A buyer persona uses data, surveys, interviews and other research methods to develop a composite that represents your ideal customer. With a buyer persona, you’ll capture the basic demographics of your ideal customer, such as their age and income level—and a whole lot more. You’ll learn important information such as what their biggest concerns are, what factors most influence them in their buying decision, the reasons customers might think your product or service might not be the best solution to their problem, and more.

    We use the Buyer Persona Institute’s 5 Rings of Buyer Insight methodology to create buyer personas for our clients, as described in this diagram:


    Source: Buyer Persona Institute

    As you’ve already seen, the list of digital marketing opportunities available to you is pretty exhaustive—and it really is OK if not all of them the right fit for you. Depending on your type of business, you’ll find that some channels offer a better ROI than others (though I strongly recommend that email marketing always makes the list, regardless of the types of products or services you offer!).

    Once you’ve narrowed down your options, you’ll need to choose exactly how you’re going to take advantage of them—and the inbound marketing methodology is the best way to do it.

    With inbound marketing, you’ll bring your customers directly to you through targeted, custom content tailored to exactly meet their needs as defined in the buyer persona. It’s an especially effective strategy because it creates an online sales funnel that allows you to develop a relationship with customers that you can nurture via email marketing.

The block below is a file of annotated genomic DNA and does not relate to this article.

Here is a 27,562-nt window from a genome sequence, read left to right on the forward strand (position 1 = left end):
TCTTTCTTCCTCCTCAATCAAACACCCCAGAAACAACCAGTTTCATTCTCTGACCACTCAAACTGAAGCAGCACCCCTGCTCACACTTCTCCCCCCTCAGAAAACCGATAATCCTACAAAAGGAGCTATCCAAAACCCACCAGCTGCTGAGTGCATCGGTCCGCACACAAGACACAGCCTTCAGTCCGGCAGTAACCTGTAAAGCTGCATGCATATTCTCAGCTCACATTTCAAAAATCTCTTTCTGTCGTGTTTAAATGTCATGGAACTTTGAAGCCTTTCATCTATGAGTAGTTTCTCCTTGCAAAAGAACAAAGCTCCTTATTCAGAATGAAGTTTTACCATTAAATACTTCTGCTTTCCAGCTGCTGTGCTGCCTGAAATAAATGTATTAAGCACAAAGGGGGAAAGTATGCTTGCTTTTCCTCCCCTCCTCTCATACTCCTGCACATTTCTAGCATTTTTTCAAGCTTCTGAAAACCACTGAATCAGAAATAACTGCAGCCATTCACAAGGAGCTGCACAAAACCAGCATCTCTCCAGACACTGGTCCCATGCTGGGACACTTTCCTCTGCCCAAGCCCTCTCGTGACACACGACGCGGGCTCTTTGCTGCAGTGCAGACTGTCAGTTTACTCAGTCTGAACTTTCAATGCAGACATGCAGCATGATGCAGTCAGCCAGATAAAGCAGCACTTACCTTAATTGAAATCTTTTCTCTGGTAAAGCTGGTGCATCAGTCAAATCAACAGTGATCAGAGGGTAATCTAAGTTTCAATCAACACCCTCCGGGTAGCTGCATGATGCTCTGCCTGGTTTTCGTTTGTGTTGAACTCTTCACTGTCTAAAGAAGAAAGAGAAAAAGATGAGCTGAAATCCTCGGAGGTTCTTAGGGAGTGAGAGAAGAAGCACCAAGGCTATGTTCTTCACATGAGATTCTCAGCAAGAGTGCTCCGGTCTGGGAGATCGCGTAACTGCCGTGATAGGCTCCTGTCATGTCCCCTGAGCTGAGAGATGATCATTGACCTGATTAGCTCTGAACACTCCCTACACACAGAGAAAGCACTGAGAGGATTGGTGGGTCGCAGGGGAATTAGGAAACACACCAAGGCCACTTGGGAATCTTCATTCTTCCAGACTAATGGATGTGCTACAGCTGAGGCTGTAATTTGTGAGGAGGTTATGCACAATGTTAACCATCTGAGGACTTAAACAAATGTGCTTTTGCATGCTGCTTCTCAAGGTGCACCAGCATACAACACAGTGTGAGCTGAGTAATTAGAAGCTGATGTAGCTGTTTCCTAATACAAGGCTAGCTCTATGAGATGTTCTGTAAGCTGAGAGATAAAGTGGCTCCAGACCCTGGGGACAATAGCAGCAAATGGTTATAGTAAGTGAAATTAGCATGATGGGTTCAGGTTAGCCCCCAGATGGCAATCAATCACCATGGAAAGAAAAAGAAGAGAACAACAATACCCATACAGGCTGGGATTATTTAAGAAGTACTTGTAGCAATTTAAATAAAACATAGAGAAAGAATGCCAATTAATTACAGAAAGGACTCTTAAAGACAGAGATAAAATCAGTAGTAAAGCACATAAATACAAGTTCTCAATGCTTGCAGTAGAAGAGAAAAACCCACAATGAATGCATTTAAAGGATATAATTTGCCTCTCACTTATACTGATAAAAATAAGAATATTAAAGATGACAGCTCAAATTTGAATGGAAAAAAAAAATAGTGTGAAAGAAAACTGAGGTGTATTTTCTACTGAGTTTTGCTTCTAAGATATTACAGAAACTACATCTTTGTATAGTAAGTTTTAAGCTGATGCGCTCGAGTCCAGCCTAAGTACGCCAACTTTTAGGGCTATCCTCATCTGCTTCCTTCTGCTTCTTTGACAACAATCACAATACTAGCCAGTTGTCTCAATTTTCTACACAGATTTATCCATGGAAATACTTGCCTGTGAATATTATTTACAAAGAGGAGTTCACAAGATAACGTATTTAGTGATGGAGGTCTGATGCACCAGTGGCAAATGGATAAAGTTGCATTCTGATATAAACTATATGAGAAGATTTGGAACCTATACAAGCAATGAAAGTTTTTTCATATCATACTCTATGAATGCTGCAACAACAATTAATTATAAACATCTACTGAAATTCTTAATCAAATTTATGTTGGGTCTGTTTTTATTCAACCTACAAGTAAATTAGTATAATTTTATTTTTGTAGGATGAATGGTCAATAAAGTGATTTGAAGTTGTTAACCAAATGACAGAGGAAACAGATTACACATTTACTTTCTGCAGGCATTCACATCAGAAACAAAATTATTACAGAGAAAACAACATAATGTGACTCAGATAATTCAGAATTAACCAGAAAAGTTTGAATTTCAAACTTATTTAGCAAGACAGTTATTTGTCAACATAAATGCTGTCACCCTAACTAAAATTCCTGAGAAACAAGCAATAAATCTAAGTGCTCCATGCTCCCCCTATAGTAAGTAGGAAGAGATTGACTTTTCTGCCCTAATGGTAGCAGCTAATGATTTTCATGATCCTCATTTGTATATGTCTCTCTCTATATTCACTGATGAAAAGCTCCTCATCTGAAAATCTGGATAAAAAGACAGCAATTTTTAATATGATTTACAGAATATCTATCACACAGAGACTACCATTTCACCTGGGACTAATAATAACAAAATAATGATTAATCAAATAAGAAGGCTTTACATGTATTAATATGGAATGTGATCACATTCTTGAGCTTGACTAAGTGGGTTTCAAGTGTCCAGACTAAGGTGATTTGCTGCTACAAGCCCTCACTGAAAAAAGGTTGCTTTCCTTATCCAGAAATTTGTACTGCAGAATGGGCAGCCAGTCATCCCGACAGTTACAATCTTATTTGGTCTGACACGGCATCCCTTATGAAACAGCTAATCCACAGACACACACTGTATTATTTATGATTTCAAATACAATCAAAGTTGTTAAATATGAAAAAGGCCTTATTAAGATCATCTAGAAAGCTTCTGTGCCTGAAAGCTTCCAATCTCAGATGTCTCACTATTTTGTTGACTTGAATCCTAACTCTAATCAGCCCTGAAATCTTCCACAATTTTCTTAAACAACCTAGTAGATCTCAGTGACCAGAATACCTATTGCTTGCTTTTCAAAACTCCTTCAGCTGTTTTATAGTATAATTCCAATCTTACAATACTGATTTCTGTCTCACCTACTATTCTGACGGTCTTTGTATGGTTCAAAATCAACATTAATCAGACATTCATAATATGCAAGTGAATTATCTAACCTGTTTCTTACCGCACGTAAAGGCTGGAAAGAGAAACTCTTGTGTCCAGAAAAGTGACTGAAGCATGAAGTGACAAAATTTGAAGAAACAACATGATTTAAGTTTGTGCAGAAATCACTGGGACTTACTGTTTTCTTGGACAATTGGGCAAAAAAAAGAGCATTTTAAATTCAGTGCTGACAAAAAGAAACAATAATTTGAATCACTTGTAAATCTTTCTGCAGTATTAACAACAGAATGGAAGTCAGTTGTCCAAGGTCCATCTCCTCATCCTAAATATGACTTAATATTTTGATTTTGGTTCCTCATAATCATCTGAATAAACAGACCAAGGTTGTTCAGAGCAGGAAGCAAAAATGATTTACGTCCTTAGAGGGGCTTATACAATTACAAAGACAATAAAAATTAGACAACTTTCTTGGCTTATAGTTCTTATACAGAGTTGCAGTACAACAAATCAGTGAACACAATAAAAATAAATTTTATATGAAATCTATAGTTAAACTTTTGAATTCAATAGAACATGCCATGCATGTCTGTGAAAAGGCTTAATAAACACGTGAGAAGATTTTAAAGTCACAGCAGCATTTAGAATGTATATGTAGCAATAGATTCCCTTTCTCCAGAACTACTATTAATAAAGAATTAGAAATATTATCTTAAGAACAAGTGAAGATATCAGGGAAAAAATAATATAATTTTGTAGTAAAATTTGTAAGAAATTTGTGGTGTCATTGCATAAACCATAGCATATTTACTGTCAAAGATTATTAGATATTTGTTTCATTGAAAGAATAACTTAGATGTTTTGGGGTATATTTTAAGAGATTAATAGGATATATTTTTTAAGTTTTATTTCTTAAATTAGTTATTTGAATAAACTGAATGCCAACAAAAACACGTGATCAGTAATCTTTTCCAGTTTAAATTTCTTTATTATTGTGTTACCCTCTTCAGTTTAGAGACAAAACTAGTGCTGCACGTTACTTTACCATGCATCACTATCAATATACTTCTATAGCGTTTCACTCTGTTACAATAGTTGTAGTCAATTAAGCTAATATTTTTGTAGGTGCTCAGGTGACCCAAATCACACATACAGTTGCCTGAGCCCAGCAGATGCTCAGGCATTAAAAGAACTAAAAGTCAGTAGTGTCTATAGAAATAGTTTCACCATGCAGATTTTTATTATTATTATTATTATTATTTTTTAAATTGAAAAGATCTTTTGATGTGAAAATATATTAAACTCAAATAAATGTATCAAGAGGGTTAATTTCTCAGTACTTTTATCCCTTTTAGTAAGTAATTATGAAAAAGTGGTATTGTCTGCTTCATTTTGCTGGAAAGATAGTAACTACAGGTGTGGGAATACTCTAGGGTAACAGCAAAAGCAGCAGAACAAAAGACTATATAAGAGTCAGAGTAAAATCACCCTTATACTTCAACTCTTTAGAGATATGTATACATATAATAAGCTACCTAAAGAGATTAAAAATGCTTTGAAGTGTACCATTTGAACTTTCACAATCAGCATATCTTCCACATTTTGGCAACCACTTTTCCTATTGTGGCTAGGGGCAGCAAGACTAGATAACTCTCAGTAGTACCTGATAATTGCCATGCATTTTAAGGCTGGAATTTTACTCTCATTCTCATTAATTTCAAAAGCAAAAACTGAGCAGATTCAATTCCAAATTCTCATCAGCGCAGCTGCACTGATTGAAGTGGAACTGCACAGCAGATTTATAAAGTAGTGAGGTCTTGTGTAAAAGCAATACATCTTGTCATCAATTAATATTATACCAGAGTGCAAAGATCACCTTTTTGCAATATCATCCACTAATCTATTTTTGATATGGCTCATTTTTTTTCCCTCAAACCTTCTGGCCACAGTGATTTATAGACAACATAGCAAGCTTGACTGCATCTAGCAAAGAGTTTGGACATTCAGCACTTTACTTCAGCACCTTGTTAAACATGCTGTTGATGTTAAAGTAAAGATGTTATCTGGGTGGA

2. Identify your platforms and methodology

    As you’ve already seen, the list of digital marketing opportunities available to you is pretty exhaustive—and it really is OK if not all of them the right fit for you. Depending on your type of business, you’ll find that some channels offer a better ROI than others (though I strongly recommend that email marketing always makes the list, regardless of the types of products or services you offer!).

    Once you’ve narrowed down your options, you’ll need to choose exactly how you’re going to take advantage of them—and the inbound marketing methodology is the best way to do it.

    With inbound marketing, you’ll bring your customers directly to you through targeted, custom content tailored to exactly meet their needs as defined in the buyer persona. It’s an especially effective strategy because it creates an online sales funnel that allows you to develop a relationship with customers that you can nurture via email marketing.

    3. Create a digital marketing budget

    A successful digital marketing plan requires a thoughtful investment of both time and money. If your existing team does not have the necessary expertise, considering hiring freelance professionals or a marketing agency that can help with you with this. It is critical that all facets of your digital marketing strategy have a professional, polished presence. Yes, it is an investment—but if you’re going to create a thriving digital marketing strategy, it’s a necessary one. 

    digital-marketing-budgetSource: 97 Switch

    Your budget also will impact the channels and platforms that you will implement in your plan. For example, a business with a small budget may find PPC or display ads too expensive to start with right away, and instead choose to focus on creating quality blog posts and lead magnets to create their inbound marketing sales funnel.

    4. Establish KPIs

    Key performance indicators (KPIs) are metrics you choose to determine if your digital marketing strategy is succeeding or not. Different types of digital marketing KPIs can include:

    • Email open and clickthrough rates

    • Number of return visits to your website

    • Social media shares and comments